The Evolution of the Du-rag

Nov 15, 2013

“Where were you when you first fell in love with du-rags?” she asked, as we sat in the park people-watching and rehashing last night’s episode of Scandal.

My first du-rag was a family heirloom, handed down from my older brother, who also doubled as my barber.

There it sat on the bathroom counter--a small, mysterious, black mound of silk.  I knew nothing of this foreign apparatus, its origin or its purpose.

But the moment when my brother brushed my hair, put the du-rag on my head, and I stood in front of the mirror watching the cape flow gracefully down to my shoulders, I knew that it was the security blanket to my Linus Van Pelt, the wand to my Harry Potter, th- the tuxedo to my Janelle Monae.  

I slept in it. Hooped in it. Wore it under hats. Wore it when I read. Wore it when I did yard work. Wore it after a fresh haircut. Wore it when I was in desperate need of a cut. Wore it in public like a purple heart, an Olympic medal.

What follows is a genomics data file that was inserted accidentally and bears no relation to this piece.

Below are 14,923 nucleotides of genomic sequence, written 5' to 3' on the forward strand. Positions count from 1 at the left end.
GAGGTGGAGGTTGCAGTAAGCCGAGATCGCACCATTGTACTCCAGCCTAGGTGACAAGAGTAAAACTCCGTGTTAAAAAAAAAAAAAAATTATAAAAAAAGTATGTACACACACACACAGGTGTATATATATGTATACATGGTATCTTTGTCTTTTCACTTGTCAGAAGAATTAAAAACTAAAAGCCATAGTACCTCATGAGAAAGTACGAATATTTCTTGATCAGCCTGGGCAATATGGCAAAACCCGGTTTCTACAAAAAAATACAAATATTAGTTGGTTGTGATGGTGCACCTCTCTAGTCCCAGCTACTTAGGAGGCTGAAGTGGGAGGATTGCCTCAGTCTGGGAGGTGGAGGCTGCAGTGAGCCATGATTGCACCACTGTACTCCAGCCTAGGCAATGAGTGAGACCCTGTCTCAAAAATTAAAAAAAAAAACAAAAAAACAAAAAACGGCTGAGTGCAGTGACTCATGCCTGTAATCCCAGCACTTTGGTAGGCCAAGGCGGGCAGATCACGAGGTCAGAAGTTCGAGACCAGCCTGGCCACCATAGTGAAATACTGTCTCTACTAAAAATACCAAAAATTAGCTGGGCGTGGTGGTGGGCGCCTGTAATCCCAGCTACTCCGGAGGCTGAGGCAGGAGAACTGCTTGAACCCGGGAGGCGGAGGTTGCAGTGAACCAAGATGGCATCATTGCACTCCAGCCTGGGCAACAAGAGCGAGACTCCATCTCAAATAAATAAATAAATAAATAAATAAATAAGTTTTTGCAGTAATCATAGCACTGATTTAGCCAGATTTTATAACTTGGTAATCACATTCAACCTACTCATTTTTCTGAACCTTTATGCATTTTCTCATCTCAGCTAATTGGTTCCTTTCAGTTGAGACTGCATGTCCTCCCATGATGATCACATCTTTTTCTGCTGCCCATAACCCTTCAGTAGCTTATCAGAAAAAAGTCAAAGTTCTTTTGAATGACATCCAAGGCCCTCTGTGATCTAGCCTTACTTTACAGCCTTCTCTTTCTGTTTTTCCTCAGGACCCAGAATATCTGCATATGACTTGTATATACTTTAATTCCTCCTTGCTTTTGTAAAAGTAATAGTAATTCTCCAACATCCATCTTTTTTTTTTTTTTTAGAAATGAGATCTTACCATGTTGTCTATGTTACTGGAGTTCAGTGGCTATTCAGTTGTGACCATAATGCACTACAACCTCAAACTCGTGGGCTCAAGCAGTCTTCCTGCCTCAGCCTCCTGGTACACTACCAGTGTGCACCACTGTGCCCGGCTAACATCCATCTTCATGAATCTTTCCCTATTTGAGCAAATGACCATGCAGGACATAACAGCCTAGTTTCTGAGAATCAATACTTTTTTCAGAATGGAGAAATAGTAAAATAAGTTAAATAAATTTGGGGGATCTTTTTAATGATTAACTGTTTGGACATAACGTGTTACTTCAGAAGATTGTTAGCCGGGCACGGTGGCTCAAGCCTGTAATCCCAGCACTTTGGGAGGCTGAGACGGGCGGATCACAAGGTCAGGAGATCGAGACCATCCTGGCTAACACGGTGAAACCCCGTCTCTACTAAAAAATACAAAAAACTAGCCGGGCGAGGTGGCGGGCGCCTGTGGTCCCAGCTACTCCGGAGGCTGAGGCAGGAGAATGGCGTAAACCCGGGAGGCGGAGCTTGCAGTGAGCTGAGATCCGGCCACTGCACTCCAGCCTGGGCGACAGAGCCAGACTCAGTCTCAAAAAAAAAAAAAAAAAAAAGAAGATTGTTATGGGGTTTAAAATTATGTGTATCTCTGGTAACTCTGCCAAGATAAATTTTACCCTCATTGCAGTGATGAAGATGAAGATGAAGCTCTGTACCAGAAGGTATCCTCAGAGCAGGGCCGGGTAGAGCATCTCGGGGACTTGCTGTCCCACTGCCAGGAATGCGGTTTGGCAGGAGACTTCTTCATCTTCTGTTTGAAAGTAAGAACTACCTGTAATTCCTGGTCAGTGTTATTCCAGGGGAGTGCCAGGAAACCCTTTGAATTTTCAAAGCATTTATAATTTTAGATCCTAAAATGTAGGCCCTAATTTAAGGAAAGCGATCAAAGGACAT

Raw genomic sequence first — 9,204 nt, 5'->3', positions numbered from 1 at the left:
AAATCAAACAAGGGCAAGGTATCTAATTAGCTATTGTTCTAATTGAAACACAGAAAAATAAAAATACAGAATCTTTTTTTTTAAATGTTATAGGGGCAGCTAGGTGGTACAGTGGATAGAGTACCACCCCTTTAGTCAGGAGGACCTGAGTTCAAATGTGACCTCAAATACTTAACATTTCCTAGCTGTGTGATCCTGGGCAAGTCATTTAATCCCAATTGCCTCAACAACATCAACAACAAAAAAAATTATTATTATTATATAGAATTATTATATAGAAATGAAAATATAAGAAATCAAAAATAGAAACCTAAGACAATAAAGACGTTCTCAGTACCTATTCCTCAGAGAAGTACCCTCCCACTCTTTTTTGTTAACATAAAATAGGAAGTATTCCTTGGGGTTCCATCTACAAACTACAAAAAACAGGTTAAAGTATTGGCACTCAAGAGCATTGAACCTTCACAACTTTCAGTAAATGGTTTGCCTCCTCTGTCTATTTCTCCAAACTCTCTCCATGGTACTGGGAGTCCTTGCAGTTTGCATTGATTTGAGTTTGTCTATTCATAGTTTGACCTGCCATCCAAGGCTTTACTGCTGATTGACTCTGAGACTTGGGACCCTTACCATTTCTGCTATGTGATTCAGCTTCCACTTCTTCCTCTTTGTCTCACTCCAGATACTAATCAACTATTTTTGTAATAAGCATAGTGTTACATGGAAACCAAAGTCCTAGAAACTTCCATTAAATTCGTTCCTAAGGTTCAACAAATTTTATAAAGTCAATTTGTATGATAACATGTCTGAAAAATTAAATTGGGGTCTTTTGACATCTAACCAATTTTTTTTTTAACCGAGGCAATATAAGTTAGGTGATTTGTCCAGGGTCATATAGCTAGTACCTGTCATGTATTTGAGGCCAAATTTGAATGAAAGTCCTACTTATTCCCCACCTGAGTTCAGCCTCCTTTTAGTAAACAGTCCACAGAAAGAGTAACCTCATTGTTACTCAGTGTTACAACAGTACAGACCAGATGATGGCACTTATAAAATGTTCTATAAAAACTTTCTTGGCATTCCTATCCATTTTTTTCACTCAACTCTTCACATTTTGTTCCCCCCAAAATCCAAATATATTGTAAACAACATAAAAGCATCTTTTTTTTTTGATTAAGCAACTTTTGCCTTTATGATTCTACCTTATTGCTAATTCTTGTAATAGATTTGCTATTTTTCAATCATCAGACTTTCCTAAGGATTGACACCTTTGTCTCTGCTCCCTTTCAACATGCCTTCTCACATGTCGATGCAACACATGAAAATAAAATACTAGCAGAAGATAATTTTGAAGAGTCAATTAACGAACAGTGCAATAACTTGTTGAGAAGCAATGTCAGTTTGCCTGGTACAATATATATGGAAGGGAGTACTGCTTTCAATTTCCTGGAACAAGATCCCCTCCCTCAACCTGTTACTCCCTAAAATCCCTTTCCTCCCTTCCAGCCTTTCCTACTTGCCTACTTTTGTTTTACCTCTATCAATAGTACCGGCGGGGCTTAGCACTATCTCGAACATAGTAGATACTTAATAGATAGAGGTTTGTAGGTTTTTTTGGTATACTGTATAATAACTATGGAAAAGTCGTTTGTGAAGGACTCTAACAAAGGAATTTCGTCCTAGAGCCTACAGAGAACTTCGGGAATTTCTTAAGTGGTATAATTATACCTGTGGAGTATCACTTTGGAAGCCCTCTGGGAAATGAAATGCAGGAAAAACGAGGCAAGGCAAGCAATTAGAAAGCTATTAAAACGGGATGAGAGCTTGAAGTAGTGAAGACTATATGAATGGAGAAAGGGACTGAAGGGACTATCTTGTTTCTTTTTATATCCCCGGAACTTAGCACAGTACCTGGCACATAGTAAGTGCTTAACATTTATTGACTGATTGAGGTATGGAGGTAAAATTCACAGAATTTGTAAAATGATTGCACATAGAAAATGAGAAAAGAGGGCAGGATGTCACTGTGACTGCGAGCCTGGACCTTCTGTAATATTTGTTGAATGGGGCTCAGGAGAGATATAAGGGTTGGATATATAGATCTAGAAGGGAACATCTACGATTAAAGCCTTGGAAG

That. Du-rag. Made. Me. Feel. Invincible.  

My collection expanded—white cotton, black satin, camouflage, one’s without the seam down the center, one’s with long strings, one’s with short strings, one’s with two-tones before color-blocking was a *thing*. I had a du-rag for every day of the week, and 2 for Sunday.

I began to notice that the strings of my du-rag left a line across my forehead, so even when I didn’t have it on, it still felt like it was with me, like a guardian angel, y’all. A constant reminder of the inseparable, indescribable bond shared between a Black man and his du-rag.

After wearing the same du-rag for many, many years, and accidentally leaving it home during a recent vacation, I was forced to purchase a new one. Much to my surprise, the cape was sleeker, more refined, more contoured than my first. The stitching was fortified, the silk was silkier. The work of a quality craftsman. It was this new du-rag technology and a suggestion from @Natelege that inspired me to write this post. One day, I’ll pass my du-rag down to my son, and he’ll pass it down to his son, and so forth and so on. Just like the stories of Harriet Tubman and Jackie Robinson, I just felt like the importance of du-rags should be documented in the annals of history.

Good day.

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